Brave One, The (2007)

Rated: R
Grade: ACBA=A
Length: 122 minutes
Budget: Unknown
Box Office: $37 million US, $33 million Int’l, $14 million DVD

Directed by: Neil Jordan, who’s made a lot of “not quite” movies, such as Michael Collins, The Crying Game, Interview with the Vampire, and In Dreams.
Starring: Jodie Foster, Terrence Howard, Nicky Katt, Mary Steenburgen, Ene Oloja, and Naveen Andrews.

When three street thugs beat her doctor fiancée to death and leave her for dead, Jodie Foster, a talk radio host in New York City, purchases a gun and gradually becomes a vigilante who kills those who deserve it.

Entertainment Value: A
Okay. I’m sure lots of other people didn’t find this quite an A, particularly because the highly improbable series of encounters that Foster winds up in, but I really enjoyed it. I thought the character and the developments were all very realistic, and I didn’t know for sure what was going to happen along the way or in the end for sure.

Superficial Content: C
Drugs/Alcohol B, Sexuality C, Violence D, Language F, Illegality D
There is some alcohol consumption, a few prolonged scenes or flashbacks to sexuality between a man and his fiancée, and there is a lot of profanity including the F-word repeatedly. But obviously the main issue in this movie is the violence, which is really harsh, especially the beatings that begin the main plot sequence.

Significant Content: B
There are some times where a person who is willing to take matters into her own hands will do justice in a way that police just can’t. When your life is ripped away from you, it’s very difficult to get back to anything like normal. Vengeance, not forgiveness, is the path to recovery. Sometimes you can tell more about someone from their lies than from their disclosures, because lies reveal motives.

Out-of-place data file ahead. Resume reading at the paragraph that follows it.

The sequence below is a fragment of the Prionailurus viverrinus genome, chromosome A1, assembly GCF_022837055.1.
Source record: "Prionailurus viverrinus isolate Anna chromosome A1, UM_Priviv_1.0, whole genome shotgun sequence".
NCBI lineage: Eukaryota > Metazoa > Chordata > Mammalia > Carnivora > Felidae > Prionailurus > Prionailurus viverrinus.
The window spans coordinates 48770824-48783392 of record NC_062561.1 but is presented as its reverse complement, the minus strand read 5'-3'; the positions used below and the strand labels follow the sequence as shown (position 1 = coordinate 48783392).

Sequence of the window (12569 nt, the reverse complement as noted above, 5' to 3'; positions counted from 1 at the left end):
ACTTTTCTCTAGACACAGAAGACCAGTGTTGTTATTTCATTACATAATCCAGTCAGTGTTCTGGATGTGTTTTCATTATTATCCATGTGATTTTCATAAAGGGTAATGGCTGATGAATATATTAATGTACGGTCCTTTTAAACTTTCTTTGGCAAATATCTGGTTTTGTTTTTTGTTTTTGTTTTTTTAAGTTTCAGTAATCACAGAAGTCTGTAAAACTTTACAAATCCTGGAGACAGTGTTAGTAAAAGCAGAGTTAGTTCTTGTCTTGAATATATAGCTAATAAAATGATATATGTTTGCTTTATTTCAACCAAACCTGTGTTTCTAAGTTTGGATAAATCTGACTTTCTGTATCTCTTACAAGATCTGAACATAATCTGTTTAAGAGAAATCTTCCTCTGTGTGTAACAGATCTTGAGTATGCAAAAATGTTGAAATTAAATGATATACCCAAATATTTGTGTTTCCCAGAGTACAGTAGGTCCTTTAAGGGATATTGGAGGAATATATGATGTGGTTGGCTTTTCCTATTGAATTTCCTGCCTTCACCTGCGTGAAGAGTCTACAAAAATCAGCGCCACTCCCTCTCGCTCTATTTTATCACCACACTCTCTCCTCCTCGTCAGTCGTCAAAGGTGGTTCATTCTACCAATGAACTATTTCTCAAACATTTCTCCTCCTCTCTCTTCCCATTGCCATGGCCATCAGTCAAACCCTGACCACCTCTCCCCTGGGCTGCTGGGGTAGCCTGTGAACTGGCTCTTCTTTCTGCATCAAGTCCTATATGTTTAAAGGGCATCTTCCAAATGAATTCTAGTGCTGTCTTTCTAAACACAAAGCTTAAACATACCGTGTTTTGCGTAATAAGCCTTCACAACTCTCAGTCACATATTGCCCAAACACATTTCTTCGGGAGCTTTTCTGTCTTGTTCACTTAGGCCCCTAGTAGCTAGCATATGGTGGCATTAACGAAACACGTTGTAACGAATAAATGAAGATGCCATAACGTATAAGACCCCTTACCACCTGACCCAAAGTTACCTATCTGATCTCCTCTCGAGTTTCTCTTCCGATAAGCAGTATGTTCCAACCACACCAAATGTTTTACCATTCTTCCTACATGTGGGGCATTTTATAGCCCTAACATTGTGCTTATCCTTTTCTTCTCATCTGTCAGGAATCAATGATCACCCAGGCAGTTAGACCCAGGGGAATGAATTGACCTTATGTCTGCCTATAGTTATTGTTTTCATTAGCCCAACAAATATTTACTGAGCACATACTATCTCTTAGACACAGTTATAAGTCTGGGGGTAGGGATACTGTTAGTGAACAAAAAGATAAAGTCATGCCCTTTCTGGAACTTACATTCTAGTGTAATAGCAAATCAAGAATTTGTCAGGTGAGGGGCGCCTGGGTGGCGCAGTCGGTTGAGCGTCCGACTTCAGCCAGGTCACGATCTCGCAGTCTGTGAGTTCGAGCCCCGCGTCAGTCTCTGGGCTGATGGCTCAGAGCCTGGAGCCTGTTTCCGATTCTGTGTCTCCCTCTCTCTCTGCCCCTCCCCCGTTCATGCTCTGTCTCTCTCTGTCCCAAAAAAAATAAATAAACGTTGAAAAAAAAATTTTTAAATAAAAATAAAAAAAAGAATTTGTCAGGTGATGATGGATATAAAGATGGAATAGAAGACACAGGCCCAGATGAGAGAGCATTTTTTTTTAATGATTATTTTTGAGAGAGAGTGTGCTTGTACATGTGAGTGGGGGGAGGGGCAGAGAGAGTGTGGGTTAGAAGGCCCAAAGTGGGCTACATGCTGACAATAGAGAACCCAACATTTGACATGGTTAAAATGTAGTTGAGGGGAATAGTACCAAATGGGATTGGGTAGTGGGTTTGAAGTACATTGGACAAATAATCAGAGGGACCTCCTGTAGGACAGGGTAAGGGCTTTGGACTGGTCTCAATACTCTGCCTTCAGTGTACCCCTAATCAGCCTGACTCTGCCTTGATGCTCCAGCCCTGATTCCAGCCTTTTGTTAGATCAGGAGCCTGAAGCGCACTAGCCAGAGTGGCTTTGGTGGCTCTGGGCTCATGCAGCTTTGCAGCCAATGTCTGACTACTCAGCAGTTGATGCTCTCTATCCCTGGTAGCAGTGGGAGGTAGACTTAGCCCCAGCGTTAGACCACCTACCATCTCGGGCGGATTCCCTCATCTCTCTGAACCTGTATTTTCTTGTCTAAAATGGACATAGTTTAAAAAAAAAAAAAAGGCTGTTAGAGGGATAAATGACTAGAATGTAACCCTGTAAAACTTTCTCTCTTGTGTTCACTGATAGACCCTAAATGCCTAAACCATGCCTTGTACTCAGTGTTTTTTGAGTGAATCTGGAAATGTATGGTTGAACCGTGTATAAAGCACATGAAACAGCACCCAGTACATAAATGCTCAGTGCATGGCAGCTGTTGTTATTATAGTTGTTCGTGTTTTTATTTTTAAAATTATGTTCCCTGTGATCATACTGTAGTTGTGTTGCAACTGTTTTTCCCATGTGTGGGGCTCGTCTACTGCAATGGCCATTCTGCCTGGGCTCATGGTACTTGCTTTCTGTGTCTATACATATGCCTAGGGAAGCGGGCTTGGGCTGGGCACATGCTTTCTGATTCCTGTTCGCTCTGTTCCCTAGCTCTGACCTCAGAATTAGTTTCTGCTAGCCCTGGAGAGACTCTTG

Artistic/Thought Value: A
In addition to the obvious themes about vengeance, this movie is also deeply reflective about law and justice, truth and lying, gender assumptions, and the nature of a conscience. I have a hard time imagining people watching this movie and not wanting to discuss it afterwards.

Discussion Questions:
~Erica wonders why no one stops her, but she discovers that many people support what she is doing. Do you think most people would convict or acquit her? If Erica was brought before you as a juror, would you vote to convict her of anything?
~Vigilante movies almost always paint a picture of absolute certainty about who committed the crime. How does this fact influence your thoughts about the rightness of real-world vigilante scenarios? Why is vigilantism wrong?
~What does it say about people (or God) that we are so interested in movies where justice is served?
~Could a Christian behave as Erica did? Could a Christian enjoy watching her behave this way? Is justice the highest form of good? What might grace and forgiveness looked like in this particular situation? Would it have “worked?”
~Discuss whether all of the people she killed deserved to live or die, given the situation at the time.
~A recent legal trend has been laws that do not require people to retreat from encounters. What do you think of this idea as compared with the idea that people should always leave if they can?
~Would you feel unsafe being in the same place as Erica? What if 5% of the population carried guns as she did? Would you feel more or less safe?
~In this movie, despite being a well-known radio personality, Erica only has her fiancée as a close friend. How might the presence of close friends, especially female ones, have influenced the events following her trauma?
~What do you make of the cross necklace which she wears and then gives to the girl?
~Is this movie truly pro-vigilante or not? If so, why does she stop when she does?
~Is this movie pro-gun or anti-gun ownership?
~The detective once says that only men kill like this, women only kill things they love. What do you think of this assertion?
~Why did Mercer do what he did? What do you think of his actions? Would you have done differently in his shoes? What about if you were in Erica’s position?
Overall Grade: A
As I’ve said. I enjoyed it, and I think there’s a lot to discuss in it.

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